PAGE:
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A symposium on the evolutionary synthesis


Fallout from the Patterson affair
Ernst Mayr Scientist
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Well [Theodosius] Dobzhansky was furious, and he first said he was going to go right back to New York. And finally his friends, including John A Moore, managed that he stayed and attended the whole meeting, but he said he would have nothing to do with that volume. So his name was taken off and my name was substituted, so now the volume is Jepson, Simpson, Mayr, and it would have been – without the Patterson affair – it would have been Jepson, Simpson, Dobzhansky.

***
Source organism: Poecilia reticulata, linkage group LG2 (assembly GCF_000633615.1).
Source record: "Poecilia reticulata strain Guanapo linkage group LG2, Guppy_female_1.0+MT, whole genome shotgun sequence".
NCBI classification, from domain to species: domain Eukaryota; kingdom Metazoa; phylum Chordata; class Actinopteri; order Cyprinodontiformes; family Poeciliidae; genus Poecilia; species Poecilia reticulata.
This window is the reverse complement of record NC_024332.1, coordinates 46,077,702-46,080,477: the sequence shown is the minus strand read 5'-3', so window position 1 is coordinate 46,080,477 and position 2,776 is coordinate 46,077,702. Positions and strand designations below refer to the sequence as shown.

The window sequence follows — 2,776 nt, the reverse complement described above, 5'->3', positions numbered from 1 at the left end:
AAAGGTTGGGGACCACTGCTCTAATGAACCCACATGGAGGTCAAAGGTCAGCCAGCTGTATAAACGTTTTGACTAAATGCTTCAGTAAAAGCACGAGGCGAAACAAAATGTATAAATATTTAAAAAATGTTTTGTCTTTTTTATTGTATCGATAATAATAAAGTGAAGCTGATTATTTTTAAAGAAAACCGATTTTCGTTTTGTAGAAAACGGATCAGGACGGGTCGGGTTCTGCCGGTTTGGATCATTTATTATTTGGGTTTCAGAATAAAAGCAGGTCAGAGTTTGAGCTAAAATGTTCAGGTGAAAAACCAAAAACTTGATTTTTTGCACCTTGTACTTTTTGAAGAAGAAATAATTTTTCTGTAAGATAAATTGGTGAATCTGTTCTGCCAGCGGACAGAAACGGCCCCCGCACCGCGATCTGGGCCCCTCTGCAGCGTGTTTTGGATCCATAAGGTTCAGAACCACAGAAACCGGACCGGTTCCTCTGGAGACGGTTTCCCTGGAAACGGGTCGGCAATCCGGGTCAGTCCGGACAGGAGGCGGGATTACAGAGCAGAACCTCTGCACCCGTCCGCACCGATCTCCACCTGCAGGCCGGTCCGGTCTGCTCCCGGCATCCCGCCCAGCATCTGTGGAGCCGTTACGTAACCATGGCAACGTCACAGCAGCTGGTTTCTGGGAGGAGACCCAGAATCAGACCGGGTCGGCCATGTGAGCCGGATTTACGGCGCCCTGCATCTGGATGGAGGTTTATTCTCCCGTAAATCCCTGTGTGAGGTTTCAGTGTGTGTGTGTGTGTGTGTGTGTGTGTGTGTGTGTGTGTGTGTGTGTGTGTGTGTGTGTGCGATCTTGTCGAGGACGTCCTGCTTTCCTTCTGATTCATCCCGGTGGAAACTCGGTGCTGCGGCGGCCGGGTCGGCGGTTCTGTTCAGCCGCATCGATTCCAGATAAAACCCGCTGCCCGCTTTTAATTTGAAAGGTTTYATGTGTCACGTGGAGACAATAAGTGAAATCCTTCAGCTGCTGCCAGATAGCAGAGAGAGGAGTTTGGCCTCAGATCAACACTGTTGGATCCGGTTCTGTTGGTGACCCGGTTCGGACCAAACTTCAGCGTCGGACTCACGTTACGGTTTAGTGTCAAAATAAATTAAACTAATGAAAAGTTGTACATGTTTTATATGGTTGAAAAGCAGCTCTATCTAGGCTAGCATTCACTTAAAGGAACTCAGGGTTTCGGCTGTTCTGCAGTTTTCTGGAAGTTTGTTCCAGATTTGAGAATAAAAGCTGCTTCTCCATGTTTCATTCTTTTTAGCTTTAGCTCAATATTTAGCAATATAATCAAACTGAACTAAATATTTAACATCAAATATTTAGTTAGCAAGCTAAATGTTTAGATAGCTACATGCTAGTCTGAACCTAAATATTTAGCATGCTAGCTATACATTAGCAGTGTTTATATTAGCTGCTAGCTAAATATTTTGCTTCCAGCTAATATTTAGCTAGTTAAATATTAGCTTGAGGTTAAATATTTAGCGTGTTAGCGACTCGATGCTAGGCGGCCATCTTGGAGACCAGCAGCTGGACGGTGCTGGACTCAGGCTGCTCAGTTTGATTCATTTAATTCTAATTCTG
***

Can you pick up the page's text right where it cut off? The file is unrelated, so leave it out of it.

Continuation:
The late German-American biologist Ernst Mayr (1904-2005) was a leading light in the field of evolutionary biology, gaining a PhD at the age of 21. He was also a tropical explorer and ornithologist who undertook an expedition to New Guinea and collected several thousand bird skins. In 1931 he accepted a curatorial position at the American Museum of Natural History. During his time at the museum, aged 37, he published his seminal work 'Systematics and Origin of the Species' which integrated the theories of Darwin and Mendel and is considered one of his greatest works.

Listeners: Walter J. Bock

Walter J. Bock is Professor of Evolutionary Biology at Columbia University. He received his B.Sc. from Cornell and his M.A. and Ph.D. from Harvard. His research lies in the areas of organismal and evolutionary biology, with a special emphasis on functional and evolutionary morphology of the skeleto-muscular system, specifically the feeding apparatus of birds.

Tags: New York, Theodosius Dobzhansky, John A Moore, Glenn L Jepson, George Gaylord Simpson

Duration: 31 seconds

Date story recorded: October 1997

Date story went live: 24 January 2008